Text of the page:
Potteries Museum & Art Gallery

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The Potteries Museum and Art Gallery
Potteries museum & art gallery.JPG
Museum entrance
LocationHanley, Stoke-on-Trent,
United Kingdom
Coordinates53°01′22″N 2°10′41″W / 53.0229°N 2.1781°W / 53.0229; -2.1781Coordinates: 53°01′22″N 2°10′41″W / 53.0229°N 2.1781°W / 53.0229; -2.1781
TypeArt museum & local museum
Visitorsover 100k per annum
CuratorCurators for Arts, Ceramics, Natural Science and Local History
Statue of Arnold Bennett outside the Potteries Museum & Art Gallery in Hanley, Stoke-on-Trent

The Potteries Museum & Art Gallery is in Bethesda Street, Hanley, one of the six towns of Stoke-on-Trent in Staffordshire. Admission is free.

One of the four local authority museums in the city, the other three being Gladstone Pottery Museum, Ford Green Hall and Etruria Industrial Museum, The Potteries Museum & Art Gallery houses collections that bring together the identities that went into forming the area known as the Potteries. The museum holds a collection of Staffordshire ceramics.

All the collections at this museum are categorized as Designated Collections. Galleries display fine and decorative arts, costume, local history, archaeology and natural science collections. There is a second world war aircraft on permanent display, a Supermarine Spitfire whose earlier Marks were designed by R. J. Mitchell who came from nearby Butt Lane.


The museum opened on its current site in 1956 as the Stoke-on-Trent City Museum & Art Gallery.[1][2] The building was designed by the city architect; J. R. Piggott.[1]

The museum's Spitfire, was received from the Royal Air Force in 1972.[3] Over the winter of 1985/6 the Spitfire was moved from its previous home in a glasshouse outside the museum to a specially constructed gallery within the museum.[4]

Since February 2010, The Potteries Museum & Art Gallery has been the home of a number of artefacts from the Staffordshire Hoard. 52,500 visitors viewed 118 items at the Potteries Museum during a 23-day exhibition in February 2010.[5] Since Birmingham Museum and Art Gallery and Stoke-on-Trent Museums have purchased the Hoard, items have been on permanent display at both venues. Over 80 pieces can be seen in The Potteries Museum & Art Gallery's archaeology gallery.[citation needed] Redevelopment of the Saxon part to this gallery in the latter half of 2010 has set the Hoard within a more tangible context, using existing pieces from the museum's collection of Staffordshire archaeology.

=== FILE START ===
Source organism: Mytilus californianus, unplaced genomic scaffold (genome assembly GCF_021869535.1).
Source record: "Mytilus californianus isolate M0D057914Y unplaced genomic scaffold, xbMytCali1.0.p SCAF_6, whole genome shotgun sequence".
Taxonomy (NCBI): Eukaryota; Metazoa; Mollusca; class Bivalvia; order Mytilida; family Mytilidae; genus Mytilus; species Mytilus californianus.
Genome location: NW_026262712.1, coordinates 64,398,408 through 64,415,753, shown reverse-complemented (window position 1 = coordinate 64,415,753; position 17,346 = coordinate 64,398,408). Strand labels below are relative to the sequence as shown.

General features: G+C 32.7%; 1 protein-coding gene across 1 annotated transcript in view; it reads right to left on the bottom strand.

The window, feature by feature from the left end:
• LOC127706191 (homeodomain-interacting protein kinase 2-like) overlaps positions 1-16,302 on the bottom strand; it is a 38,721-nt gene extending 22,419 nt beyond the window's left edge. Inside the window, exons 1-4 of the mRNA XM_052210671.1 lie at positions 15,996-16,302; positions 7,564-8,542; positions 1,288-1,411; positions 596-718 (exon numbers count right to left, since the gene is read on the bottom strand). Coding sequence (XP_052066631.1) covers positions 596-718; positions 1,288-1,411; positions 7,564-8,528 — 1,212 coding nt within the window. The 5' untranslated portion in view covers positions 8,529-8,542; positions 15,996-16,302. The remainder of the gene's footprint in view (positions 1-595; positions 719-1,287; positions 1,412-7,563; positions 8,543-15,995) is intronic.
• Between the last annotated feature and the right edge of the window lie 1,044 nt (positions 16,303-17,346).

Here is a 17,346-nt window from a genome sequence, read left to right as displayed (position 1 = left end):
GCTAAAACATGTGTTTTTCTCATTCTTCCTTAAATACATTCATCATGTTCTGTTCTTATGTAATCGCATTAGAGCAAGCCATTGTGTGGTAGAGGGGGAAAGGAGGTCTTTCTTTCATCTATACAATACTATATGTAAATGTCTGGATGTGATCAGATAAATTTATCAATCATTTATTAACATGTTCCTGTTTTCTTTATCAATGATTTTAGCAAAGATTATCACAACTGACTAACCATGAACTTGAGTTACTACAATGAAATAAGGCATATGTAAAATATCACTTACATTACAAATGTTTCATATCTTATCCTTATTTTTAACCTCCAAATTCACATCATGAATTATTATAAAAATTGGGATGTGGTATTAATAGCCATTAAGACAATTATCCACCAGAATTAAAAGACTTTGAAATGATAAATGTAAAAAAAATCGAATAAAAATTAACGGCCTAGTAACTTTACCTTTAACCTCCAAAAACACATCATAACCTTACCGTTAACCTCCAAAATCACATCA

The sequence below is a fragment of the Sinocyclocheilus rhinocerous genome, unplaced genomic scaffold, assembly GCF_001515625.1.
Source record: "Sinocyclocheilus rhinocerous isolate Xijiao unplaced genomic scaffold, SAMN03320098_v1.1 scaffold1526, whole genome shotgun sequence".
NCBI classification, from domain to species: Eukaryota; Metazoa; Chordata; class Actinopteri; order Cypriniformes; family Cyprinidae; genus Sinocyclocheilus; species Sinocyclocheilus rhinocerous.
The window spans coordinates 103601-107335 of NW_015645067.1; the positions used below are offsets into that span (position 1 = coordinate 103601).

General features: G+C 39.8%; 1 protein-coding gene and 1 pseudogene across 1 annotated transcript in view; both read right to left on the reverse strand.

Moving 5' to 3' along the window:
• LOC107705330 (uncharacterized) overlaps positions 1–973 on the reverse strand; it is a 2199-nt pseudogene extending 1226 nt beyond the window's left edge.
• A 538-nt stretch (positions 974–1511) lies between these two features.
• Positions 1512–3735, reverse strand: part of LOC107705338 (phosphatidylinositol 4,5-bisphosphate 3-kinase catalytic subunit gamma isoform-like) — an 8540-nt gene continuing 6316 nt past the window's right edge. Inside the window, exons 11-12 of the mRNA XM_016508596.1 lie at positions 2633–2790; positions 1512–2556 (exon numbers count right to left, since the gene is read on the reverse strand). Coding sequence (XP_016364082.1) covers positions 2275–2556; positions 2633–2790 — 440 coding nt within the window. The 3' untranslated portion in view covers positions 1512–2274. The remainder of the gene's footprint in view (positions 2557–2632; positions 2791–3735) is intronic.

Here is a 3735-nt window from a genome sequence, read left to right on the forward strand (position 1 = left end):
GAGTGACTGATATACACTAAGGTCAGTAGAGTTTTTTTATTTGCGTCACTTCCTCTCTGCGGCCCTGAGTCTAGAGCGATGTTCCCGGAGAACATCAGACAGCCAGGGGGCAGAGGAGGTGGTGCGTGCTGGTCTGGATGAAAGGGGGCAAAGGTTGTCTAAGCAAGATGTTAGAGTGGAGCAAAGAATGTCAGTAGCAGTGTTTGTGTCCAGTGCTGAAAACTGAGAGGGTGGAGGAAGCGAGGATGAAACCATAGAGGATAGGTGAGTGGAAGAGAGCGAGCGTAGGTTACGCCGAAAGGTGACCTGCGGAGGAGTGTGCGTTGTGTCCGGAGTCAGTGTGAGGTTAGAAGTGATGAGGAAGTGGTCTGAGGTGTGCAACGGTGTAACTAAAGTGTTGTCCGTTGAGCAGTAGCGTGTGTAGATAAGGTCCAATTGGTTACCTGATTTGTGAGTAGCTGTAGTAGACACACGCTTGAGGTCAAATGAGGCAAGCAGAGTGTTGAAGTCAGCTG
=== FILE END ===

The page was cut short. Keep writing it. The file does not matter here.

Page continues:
In 2012 the museum ran an exhibition on the subject of connections between Stoke-on-Trent and the Titanic.[6] It included information on people from the area who died in the sinking and archive footage of Captain Edward Smith who was born in Hanley.[6]

On 28 February 2017, the Leekfrith torcs, believed to be the oldest Iron Age gold jewellery found in Britain, were unveiled to the public for the first time, at the museum.[7] From the following day, they were placed on public display.[7]

In June 2017 a bronze statue of Arnold Bennett was located on the pavement just next to the front entrance to the museum.

In the 2010s the museum's Spitfire underwent a three-year restoration program before returning to a new gallery at the museum in September 2021.[3]

See also[edit]


  1. ^ a b Jenkins, J.G, ed. (1963). A History of the County of Stafford: Volume 8. London: Victoria County History. pp. 259–271.
  2. ^ "About Us". Stoke-on-Trent museums. Stoke-on-Trent City Council. Retrieved 23 August 2020.
  3. ^ a b "Battle of Britain: Restored Spitfire unveiled in Stoke-on-Trent". BBCNews. 15 September 2021. Retrieved 29 September 2021.
  4. ^ Warbrook, Colette (17 January 2018). "The day the Spitfire arrived at the Potteries Museum and Art Gallery, in Hanley, in 1985". The sentinel. Retrieved 31 August 2020. 
  5. ^ http://www.esci.keele.ac.uk/nsgga/bulletin/bulletin093.pdf[bare URL PDF]
  6. ^ a b "Film of Titanic captain Edward Smith at Potteries Museum". BBC News. 11 February 2012. Retrieved 11 February 2012.
  7. ^ a b "'Oldest' Iron Age gold work in Britain found in Staffordshire". BBC Online. 28 February 2017. Retrieved 28 February 2017.